A trial treatment for peanut allergy has attracted attention in the media, with a recent Washington state publication highlighting California-based Aimmune Therapeutics Inc.’s “AR101” as a potential immunotherapy with the ability to impact allergen-specific T cells.
Benaroya Research Institute at Virginia Mason, a Seattle nonprofit focused on autoimmune disease research, reported that Aimmune’s investigational therapy targets an immune cell subset called TH2A cells — potentially desensitizing patients to the allergy — in its Aug. 2 issue of "Science Translational Medicine."
“We’re hopeful that the identification of these TH2A cells will give researchers a tool to help improve medicine’s ability to diagnose, monitor and treat allergies,” study leader Dr. Erik Wambre said. “[We] saw targeted elimination of peanut-specific TH2A cells after only six months of AR101 therapy.”
Wambre noted those patients given AR101 showing reduced numbers of TH2A cells, while placebo recipients demonstrated none.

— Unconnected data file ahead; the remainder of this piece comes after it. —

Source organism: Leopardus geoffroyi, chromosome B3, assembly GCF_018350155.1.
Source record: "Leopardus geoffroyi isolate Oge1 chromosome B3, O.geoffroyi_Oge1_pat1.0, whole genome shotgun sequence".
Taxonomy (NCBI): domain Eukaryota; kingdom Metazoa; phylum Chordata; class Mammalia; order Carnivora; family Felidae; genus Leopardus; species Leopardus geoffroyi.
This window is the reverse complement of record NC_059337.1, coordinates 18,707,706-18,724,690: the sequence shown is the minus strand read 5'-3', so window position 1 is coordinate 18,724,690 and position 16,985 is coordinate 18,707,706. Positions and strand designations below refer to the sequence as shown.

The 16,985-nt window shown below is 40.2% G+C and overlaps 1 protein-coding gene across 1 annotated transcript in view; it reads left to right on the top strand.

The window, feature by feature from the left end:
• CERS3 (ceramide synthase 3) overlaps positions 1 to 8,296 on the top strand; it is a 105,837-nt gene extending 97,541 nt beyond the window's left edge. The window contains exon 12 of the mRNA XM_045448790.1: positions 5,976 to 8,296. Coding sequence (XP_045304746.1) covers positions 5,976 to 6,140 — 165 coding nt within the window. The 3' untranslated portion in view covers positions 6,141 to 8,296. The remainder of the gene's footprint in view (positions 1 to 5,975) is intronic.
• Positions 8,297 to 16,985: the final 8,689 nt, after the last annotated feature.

“Though this preliminary experiment was small, the results were clear,” Wambre said, adding that he and his associates were “excited” to analyze data from a similar, larger ongoing study.
“We’re committed to advancing the understanding of food allergy and very pleased to see these data from our ongoing collaboration with Benaroya Research Institute and Dr. Erik Wambre published,” Aimmune’s Chief Medical Officer Dr. Daniel Adelman said. “We look forward to further corroborating data in this area from the samples collected at key points of our ongoing Phase 3 Palisade trial.”